Seven-year-old Ta'shawn Gallon was killed by a stray bullet on Sunday in Durkeeville. His death marks the fourth shooting with a child victim in the past two weeks in Jacksonville.
On Sunday night, according to Sheriff Williams, six people were in the front yard of a home in the 1300 block of Mt. Herman Street, including Ta'shawn. The adults were smoking marijuana and drinking when a silver SUV showed up and began shooting at the crowd.
A victim involved in the shooting told police he picked up a gun and began returning fire. Ta'shawn was between the two firing parties. He was transported to the hospital with a gunshot wound and he later died.
Sheriff Mike Williams, Mayor Lenny Curry and Wiley Hodges with Crime Stoppers came together for a press conference to encourage the community help bring his murderer to justice.
Williams said that there were two victims in Sunday night's shooting, Ta'shawn, who died at the hospital, and Dominique Holcomb who was fled the scene to the hospital. He was treated for his wounds but would not cooperate with police regarding the incident and was arrested on a previous warrant for being a convicted felon in possession of a firearm.
He went on to say anyone not cooperating will be held accountable.
"I can promise you we are going to move heaven and earth and kick in a few doors until we bring that person to justice," said Williams.
Police are asking for the community's help in holding the people who are committing these crimes accountable.
"We cannot let a small number of people define this community," said Williams. "It is incredibly discouraging to be in Jacksonville on a day like today, but you have to look past that. We're going to solve this case. We're going to bring this person to justice, I promise you that."
Authorities are encouraging the public to utilize Crime Stoppers as a way to leave anonymous tips for police. Wiley Hodges of Crime stoppers assured that any tipster with Crime Stoppers will remain anonymous, will not have to appear in court, and will be paid upon arrest, not conviction.
"We've got work to do in Jacksonville, there's no doubt about that, but we've got our sleeves rolled up working on that," said Williams.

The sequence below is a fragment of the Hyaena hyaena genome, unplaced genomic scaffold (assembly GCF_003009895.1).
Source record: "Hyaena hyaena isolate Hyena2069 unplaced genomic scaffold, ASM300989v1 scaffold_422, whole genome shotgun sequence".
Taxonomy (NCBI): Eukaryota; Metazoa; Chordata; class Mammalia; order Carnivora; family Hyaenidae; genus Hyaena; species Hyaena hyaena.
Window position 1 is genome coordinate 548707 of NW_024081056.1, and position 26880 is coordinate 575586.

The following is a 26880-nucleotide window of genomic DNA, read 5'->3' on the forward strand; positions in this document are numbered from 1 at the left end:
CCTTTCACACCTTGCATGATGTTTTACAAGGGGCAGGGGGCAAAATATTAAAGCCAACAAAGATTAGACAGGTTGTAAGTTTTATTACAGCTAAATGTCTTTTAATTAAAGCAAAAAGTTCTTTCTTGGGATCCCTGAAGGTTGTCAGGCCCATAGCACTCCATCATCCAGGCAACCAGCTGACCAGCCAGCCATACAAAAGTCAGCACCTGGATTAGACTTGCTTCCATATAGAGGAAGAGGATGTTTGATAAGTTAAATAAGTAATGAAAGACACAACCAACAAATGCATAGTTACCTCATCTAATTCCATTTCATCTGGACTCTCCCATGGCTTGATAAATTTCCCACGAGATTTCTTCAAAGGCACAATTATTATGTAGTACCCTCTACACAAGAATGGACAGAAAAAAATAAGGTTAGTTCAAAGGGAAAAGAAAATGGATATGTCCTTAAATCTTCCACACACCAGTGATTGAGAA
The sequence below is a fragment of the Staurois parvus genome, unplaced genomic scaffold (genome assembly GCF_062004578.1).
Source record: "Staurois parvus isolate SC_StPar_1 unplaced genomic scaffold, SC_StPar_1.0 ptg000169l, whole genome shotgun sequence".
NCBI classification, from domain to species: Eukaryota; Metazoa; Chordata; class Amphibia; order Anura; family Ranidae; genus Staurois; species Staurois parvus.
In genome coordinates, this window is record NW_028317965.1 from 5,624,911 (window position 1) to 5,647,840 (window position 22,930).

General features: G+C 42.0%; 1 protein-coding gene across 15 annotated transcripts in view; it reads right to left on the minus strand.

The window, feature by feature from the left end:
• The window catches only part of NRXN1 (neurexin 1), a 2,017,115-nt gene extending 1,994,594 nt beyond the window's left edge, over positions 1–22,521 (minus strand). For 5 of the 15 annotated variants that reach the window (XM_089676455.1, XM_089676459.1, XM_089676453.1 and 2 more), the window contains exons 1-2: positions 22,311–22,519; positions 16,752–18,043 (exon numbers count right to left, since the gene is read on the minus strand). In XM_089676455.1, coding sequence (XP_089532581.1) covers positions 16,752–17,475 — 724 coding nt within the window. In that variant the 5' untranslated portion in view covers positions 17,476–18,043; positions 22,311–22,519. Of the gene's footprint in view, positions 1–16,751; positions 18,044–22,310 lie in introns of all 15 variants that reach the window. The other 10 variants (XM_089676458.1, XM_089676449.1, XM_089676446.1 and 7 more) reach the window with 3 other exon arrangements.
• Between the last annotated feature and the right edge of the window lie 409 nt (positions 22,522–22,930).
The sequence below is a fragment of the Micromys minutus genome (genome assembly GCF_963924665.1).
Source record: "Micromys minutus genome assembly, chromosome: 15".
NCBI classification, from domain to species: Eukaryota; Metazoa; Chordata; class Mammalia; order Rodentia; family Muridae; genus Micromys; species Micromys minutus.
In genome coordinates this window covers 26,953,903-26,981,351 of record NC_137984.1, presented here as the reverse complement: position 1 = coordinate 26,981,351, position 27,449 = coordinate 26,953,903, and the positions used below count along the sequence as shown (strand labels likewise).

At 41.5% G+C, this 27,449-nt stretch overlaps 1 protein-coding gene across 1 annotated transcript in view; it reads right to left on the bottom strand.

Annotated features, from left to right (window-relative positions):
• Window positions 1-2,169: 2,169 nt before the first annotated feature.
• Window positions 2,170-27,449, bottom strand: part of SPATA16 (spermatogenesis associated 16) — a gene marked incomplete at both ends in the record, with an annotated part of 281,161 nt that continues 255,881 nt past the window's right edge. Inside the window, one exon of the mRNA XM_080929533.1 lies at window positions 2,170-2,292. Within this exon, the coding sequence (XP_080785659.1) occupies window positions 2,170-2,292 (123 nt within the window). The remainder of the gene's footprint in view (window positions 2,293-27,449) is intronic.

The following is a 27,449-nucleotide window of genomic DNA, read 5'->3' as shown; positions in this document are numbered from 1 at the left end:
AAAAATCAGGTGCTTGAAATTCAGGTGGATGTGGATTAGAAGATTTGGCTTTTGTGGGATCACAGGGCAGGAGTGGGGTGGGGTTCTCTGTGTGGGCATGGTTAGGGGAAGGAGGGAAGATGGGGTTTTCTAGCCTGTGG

You can remain anonymous by calling Crime Stoppers at 1-866-845-TIPS.
Talking to Your Kids about Violent Tragedies
Information from Colleen Rodriguez, licensed clinical social worker and CEO of Jewish Family & Community Services
Process your feelings first
When a violent tragedy happens like the drive-by shooting that killed 7-year-old Tashawn Gallon, it impacts both parents and students. Before sitting down with your child, take the time to process your own feelings. Children often take their cues from you, so if you’re crying or hysterical, they may feel more afraid. Try to model a sense of calm and give reassurance to your child.
Encourage children to ask questions
Let your child bring their questions to the table. Their questions will help you understand what they know about the situation and if they’ve heard any misinformation. It takes time for children to open up, so make it clear that you’re available to talk about this in the weeks to come.
Monitor smartphone/media use
Smartphones and other media can expose your children to violent images as well as false information. Some students, especially younger ones, may see the story reported on the news throughout the evening and believe the event is happening over and over again. Make sure your children are getting the information from you.